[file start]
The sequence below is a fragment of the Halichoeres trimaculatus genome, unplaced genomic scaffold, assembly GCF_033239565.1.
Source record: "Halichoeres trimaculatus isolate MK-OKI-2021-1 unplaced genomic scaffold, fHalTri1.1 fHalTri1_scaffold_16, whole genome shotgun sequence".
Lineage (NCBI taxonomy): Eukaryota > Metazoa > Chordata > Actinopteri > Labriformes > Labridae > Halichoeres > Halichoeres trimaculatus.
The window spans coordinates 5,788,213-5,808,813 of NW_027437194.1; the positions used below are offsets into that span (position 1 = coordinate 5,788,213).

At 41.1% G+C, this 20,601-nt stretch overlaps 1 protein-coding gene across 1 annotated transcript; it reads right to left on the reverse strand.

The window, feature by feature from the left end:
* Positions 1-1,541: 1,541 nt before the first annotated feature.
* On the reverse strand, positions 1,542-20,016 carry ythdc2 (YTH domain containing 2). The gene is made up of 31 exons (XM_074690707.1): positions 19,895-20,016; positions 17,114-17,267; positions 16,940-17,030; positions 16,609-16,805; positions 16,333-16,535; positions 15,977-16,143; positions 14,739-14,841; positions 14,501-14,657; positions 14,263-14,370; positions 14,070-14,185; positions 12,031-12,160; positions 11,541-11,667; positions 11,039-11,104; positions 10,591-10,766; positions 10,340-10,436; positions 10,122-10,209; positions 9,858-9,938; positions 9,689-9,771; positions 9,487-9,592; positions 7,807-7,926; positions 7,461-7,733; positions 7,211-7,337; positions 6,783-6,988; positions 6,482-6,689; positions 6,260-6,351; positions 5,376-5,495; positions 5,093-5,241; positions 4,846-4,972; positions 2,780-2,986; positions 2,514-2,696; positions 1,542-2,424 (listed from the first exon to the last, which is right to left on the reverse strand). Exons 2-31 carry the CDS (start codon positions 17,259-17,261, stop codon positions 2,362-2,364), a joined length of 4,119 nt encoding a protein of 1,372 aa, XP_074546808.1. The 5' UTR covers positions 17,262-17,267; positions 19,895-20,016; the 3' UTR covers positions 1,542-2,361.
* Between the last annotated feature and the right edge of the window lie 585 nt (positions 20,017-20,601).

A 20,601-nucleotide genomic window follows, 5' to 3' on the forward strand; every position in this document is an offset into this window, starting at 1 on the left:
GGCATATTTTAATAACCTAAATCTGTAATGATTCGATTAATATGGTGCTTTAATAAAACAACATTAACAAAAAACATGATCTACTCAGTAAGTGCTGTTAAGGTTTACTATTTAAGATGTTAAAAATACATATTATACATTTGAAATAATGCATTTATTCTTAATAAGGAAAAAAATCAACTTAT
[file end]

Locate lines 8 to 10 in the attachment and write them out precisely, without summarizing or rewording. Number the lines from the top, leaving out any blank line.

* On the reverse strand, positions 1,542-20,016 carry ythdc2 (YTH domain containing 2). The gene is made up of 31 exons (XM_074690707.1): positions 19,895-20,016; positions 17,114-17,267; positions 16,940-17,030; positions 16,609-16,805; positions 16,333-16,535; positions 15,977-16,143; positions 14,739-14,841; positions 14,501-14,657; positions 14,263-14,370; positions 14,070-14,185; positions 12,031-12,160; positions 11,541-11,667; positions 11,039-11,104; positions 10,591-10,766; positions 10,340-10,436; positions 10,122-10,209; positions 9,858-9,938; positions 9,689-9,771; positions 9,487-9,592; positions 7,807-7,926; positions 7,461-7,733; positions 7,211-7,337; positions 6,783-6,988; positions 6,482-6,689; positions 6,260-6,351; positions 5,376-5,495; positions 5,093-5,241; positions 4,846-4,972; positions 2,780-2,986; positions 2,514-2,696; positions 1,542-2,424 (listed from the first exon to the last, which is right to left on the reverse strand). Exons 2-31 carry the CDS (start codon positions 17,259-17,261, stop codon positions 2,362-2,364), a joined length of 4,119 nt encoding a protein of 1,372 aa, XP_074546808.1. The 5' UTR covers positions 17,262-17,267; positions 19,895-20,016; the 3' UTR covers positions 1,542-2,361.
* Between the last annotated feature and the right edge of the window lie 585 nt (positions 20,017-20,601).

A 20,601-nucleotide genomic window follows, 5' to 3' on the forward strand; every position in this document is an offset into this window, starting at 1 on the left: